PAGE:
Returning to decision state 840 on FIG. 13d, if the condition "ASK-- Q13 IF" for the current credit question evaluates to be false, the system 100 moves to state 860. State 860 directs the system 100 to skip the current credit question and access the next question because the condition "ASK-- Q-- IF" for the current question is false. Moving to a decision state 862, the system 100 determines if the end of the CredQues database 236 or the end of the current rate level (no further credit questions at this rate level) has been reached. If not, the system 100 loops back to decision state 840 to process the next credit question. However, if the end of the CredQues database 236 or the end of the current rate level has been reached, as determined at decision state 862, the system 100 completes the FSF process 230 at state 864 wherein the current rate level is considered to be the final rate level. Thus, the loan program corresponding to the final rate level is identified for use in further processing by the system 100.

The field names and field descriptions for the CredQues database 236 and CredAns database 238 are listed in the attached Microfiche Appendix.

As a note to the reader, the flow diagram corresponding to this module 230 is implemented with respect to a particular set of (worst case) guidelines. Other guidelines may change the specific implementation of the module.

VII. CONCLUSION

Referring to FIG. 14, an overview of validating the sale of an asset will be given. In the sale of an asset wherein multiple departments of a business or multiple people are involved in the sale, there may be a partitioning of several aspects of the sale such that the profits or commissions can be divided according to the departments, people involved, or other factors. As shown in FIG. 14, the profits from the sale of the asset are categorized as a front-end profit 882 and a back-end profit 884. The front-end profit 882 and back-end profit 884 are summed by a summing operation 886. The value of the summed profits are compared to a predetermined threshold 890 set by the seller of the asset at a decision state 888. If the summed profits are greater than the threshold 890, the sale or deal is allowed or validated at state 892. However, if the summed profits are not greater than the threshold 890, the sale is blocked and the deal is further negotiated at state 894 to generate a new set of front-end profits 882 and back-end profits 884. The deal can be restructured at state 894 until the decision state 888 evaluates to be true or until either the buyer or seller terminate negotiations. The negotiations can be resumed at a later time if the current status of the deal is saved.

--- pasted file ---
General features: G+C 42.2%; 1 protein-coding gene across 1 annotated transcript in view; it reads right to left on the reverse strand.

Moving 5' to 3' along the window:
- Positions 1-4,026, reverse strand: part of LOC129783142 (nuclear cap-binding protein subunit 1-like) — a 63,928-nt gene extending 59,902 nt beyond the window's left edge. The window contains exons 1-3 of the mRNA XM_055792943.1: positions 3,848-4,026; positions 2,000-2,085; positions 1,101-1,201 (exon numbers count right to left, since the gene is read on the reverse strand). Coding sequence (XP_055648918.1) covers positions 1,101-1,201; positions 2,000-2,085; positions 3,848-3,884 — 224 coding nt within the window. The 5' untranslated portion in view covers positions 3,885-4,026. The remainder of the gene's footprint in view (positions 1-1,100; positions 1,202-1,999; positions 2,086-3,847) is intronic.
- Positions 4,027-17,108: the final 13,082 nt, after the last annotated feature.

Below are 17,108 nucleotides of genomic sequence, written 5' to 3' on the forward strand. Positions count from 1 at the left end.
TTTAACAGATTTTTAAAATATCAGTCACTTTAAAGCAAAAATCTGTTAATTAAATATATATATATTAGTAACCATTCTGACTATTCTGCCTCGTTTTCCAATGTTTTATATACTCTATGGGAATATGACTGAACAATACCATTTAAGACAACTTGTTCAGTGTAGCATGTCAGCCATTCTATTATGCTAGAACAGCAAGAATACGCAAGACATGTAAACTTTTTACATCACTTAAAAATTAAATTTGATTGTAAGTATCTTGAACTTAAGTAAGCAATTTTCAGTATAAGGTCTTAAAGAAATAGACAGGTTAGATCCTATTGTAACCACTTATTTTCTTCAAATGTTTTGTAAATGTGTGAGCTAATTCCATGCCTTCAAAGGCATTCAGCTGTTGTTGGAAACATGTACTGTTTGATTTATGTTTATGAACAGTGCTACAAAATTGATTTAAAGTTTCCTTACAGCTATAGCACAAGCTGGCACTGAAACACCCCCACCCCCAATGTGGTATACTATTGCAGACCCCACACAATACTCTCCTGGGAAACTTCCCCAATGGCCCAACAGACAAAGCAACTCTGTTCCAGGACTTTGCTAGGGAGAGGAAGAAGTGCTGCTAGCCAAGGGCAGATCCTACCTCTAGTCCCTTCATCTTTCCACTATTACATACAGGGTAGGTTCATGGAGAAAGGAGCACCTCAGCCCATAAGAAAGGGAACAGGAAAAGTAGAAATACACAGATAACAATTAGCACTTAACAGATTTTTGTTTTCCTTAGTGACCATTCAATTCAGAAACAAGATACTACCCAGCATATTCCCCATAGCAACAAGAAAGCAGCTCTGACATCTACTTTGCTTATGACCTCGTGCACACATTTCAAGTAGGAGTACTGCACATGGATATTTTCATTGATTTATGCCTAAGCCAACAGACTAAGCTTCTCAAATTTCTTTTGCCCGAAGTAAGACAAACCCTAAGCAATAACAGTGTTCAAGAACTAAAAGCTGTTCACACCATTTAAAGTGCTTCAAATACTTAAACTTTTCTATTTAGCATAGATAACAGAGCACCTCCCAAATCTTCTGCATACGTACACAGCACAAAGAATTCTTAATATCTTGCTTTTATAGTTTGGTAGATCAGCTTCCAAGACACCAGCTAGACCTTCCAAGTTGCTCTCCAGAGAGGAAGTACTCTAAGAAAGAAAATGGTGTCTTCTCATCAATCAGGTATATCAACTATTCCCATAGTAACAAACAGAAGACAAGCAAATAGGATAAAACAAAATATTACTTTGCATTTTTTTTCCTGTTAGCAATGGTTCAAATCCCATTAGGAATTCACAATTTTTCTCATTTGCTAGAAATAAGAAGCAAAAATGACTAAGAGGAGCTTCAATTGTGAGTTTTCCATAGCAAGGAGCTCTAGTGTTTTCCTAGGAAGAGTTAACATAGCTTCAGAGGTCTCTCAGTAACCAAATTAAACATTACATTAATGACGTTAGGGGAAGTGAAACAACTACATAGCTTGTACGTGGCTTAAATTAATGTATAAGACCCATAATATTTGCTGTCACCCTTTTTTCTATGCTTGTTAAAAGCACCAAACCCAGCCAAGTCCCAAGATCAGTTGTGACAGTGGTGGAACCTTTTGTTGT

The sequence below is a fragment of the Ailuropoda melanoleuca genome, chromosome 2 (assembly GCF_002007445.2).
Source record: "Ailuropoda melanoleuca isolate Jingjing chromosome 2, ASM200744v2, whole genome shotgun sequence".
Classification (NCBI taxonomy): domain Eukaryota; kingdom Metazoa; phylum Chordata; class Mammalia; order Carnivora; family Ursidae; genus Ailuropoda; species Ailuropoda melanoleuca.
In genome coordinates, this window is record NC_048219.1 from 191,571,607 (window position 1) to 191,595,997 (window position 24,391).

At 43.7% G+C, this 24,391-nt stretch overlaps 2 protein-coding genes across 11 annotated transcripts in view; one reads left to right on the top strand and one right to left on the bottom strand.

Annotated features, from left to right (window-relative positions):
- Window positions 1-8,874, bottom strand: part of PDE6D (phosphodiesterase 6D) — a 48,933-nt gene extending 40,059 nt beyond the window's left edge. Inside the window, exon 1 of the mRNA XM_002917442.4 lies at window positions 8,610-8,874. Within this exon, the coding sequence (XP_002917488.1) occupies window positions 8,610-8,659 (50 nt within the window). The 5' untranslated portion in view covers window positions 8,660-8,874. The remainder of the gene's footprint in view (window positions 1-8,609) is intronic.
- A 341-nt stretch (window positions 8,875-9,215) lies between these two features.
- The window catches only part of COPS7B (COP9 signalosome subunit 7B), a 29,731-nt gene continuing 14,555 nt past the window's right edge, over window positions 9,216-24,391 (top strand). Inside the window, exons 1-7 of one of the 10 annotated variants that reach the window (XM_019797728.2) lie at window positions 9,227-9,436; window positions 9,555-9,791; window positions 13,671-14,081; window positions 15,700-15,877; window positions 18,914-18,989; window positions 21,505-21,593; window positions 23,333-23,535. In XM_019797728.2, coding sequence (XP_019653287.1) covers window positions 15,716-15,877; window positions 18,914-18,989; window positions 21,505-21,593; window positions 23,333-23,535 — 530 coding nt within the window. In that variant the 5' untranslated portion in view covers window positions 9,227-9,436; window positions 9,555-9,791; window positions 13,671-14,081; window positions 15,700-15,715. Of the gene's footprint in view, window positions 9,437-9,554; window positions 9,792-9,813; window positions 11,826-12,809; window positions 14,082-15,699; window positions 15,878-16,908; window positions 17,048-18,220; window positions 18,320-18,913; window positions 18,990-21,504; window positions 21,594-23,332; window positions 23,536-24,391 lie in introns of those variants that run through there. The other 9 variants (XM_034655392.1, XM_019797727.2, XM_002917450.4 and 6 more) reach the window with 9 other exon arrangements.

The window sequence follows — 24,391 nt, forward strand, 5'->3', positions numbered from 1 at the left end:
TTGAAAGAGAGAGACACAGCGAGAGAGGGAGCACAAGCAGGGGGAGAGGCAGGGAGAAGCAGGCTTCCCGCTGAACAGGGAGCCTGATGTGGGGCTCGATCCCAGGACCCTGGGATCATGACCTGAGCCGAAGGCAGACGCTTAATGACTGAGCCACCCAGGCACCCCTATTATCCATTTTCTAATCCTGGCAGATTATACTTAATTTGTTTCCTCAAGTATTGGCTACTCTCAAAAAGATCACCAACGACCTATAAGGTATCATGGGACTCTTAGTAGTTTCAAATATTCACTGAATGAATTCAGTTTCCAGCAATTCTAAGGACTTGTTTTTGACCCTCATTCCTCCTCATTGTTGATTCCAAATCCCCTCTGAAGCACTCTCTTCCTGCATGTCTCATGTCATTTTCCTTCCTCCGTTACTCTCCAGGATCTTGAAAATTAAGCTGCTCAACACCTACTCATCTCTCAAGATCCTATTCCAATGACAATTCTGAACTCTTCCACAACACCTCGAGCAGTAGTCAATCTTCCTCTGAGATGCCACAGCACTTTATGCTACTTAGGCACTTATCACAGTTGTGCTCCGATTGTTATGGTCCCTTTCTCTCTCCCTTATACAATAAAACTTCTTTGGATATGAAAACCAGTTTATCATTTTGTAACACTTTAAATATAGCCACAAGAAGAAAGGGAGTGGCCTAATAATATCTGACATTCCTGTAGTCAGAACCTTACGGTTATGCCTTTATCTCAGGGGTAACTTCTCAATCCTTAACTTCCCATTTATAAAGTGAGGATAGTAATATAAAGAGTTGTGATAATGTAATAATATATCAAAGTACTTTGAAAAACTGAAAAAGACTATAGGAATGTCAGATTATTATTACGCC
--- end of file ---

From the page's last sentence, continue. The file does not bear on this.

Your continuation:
In the example of a vehicle dealership the front-end profit 882 includes credits such a gross profit, a holdback credit, and a paint protection credit. The back-end profit 884 includes credits such as a reserve credit, a life insurance credit, an accident and health insurance credit, an involuntary unemployment insurance credit, a service contract credit, and a special package credit. Most of these front-end and back-end credits are coded into the profitometer 344 shown in the example first pencil screen of FIG. 5.

The embodiments disclosed herein for the Decision Flex system 100 can be extended to the purchase of other types of expensive assets.

Although the invention has been described with reference to specific embodiments, the description is intended to be illustrative of the invention and is not intended to be limiting. Various modifications and applications may occur to those skilled in the art without departing from the true spirit and scope of the invention as defined in the appended claims.

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Classifications
U.S. Classification705/38, 705/35, 705/37
International ClassificationG06Q30/00
Cooperative ClassificationG06Q40/04, G06Q40/00, G06Q40/025, G06Q30/06
European ClassificationG06Q30/06, G06Q40/04, G06Q40/025, G06Q40/00
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Owner name: AUTO DATA, INC., CALIFORNIA